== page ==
We’ve all seen it: students falling asleep in class. Well it may even be happening to you right now. One second you’re trying to focus on what your teacher was saying and then your eyes get heavy and your head starts to drop. What is the causes?
Research has shown that teens need more sleep since their brains naturally start later and they want to go to bed later. Atleast every students need a minimum of eight hours of sleep.
Even the doctors say that starting school earlier in the morning prevents children and teenagers from getting a full night’s sleep, which can affect their health, safety and academic performance.
If the students are allowed to wake up later in the morning, they will be more focused during the day, more alert behind the wheel and less likely to be late to (or absent from) school.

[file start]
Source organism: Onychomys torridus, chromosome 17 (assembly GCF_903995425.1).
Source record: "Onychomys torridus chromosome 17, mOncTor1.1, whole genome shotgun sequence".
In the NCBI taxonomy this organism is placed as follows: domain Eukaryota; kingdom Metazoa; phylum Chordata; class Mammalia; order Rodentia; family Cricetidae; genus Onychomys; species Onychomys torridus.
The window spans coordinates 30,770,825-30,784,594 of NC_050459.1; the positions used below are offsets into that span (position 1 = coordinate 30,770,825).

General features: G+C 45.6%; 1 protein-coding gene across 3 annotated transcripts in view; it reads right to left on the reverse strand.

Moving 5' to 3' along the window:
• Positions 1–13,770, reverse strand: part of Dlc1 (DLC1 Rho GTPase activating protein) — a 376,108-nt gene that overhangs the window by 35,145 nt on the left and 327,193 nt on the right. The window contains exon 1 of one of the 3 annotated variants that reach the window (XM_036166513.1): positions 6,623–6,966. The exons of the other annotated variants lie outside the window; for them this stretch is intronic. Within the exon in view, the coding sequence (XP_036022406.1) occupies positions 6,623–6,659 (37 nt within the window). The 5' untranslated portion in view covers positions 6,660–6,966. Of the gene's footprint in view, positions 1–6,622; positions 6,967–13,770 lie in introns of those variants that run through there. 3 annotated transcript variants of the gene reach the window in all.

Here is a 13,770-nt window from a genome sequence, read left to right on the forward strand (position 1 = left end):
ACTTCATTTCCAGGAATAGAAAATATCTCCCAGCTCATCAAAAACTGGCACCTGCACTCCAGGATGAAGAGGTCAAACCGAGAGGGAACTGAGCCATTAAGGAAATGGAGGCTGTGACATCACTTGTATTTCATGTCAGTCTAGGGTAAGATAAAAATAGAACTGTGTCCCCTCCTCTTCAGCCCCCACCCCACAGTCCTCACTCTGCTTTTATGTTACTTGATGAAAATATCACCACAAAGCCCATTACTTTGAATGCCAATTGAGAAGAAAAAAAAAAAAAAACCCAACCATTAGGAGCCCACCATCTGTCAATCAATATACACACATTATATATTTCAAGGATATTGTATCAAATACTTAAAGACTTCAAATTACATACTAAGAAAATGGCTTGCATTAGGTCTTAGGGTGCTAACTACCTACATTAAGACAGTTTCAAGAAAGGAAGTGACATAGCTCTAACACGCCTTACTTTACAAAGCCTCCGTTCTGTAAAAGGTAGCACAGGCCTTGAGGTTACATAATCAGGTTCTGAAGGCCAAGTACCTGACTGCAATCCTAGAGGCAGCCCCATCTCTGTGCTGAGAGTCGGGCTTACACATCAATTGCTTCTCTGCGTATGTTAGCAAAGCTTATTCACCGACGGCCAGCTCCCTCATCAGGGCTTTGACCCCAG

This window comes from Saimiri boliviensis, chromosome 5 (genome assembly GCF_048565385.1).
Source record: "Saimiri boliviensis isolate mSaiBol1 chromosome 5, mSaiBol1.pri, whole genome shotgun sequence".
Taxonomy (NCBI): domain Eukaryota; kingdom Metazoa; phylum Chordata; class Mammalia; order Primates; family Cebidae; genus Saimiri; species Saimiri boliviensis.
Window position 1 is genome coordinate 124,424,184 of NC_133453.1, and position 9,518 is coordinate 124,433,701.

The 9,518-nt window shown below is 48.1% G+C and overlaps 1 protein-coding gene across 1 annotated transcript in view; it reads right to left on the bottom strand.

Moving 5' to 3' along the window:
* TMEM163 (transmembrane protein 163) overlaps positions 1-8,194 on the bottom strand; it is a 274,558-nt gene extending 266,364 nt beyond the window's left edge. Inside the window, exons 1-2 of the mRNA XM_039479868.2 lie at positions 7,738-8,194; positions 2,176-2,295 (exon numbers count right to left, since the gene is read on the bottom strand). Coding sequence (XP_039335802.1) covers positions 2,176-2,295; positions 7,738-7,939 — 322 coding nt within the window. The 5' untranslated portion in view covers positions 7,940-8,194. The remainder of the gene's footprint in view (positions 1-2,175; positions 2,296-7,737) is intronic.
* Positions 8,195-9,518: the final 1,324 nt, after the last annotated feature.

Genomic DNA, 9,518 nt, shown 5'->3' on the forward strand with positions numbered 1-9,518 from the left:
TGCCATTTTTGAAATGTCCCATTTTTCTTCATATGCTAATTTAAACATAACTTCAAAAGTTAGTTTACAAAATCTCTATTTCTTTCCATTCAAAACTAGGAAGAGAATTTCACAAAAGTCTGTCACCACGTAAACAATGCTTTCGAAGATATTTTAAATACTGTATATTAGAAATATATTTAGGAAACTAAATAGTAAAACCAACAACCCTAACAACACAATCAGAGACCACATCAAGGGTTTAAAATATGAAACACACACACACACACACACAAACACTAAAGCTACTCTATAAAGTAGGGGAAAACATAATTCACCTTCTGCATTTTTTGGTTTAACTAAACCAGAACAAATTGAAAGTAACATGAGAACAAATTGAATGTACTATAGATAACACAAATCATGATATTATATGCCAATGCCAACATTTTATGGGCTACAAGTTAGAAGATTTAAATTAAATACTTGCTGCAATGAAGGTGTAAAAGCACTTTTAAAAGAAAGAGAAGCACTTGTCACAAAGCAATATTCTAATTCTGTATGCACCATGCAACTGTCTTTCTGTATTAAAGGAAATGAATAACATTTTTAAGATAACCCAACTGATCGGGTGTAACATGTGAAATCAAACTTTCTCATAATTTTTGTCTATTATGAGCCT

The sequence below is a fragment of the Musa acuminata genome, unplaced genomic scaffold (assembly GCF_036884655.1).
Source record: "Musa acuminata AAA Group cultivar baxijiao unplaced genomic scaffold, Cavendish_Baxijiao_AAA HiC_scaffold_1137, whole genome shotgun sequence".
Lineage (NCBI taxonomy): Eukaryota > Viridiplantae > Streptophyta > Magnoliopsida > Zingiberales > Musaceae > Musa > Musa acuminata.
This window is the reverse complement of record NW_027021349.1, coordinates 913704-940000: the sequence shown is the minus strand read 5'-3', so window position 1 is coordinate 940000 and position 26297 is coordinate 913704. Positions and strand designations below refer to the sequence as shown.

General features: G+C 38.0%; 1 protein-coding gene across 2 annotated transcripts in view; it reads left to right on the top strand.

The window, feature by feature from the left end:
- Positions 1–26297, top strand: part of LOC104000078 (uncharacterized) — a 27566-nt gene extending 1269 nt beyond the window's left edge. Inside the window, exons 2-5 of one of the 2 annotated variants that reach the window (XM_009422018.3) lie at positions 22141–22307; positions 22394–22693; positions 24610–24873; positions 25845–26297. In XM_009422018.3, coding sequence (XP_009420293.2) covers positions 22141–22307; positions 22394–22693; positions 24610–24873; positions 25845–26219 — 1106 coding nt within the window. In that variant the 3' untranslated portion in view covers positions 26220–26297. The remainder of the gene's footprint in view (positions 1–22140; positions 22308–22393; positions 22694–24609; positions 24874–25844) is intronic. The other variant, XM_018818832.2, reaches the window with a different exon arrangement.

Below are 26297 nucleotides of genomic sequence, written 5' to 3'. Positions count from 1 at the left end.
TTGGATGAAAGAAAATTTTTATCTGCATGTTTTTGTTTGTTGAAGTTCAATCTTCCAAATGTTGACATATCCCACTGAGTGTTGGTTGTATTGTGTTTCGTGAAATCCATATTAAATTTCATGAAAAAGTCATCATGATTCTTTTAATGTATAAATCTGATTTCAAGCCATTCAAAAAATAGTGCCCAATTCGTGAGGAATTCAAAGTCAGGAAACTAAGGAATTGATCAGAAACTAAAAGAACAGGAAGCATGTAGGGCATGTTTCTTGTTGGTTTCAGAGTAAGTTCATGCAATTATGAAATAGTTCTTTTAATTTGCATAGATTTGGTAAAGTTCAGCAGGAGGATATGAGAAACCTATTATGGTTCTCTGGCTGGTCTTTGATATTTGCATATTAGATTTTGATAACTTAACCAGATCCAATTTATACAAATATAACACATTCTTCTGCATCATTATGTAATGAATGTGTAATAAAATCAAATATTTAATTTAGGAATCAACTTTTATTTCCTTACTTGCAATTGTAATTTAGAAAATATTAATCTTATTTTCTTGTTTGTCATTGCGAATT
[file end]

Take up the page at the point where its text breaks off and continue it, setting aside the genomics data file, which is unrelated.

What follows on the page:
Although teenagers should sleep 8 to 10 hours a night, a report shows that almost 70% of high-school students only sleep for 7 hours or less on a regular basis.
That’s why delaying school start times may make more sense than enforcing earlier bedtimes.
If failed to do so, the effects of that might show up in their grades; such as falling asleep in class at least once a week, and studies consistently connect less sleep with lower grades in school and on standardized tests.
Students who don’t get the recommended amount of sleep also tend to have higher rates of anxiety and mood disorders, including depressive symptoms.
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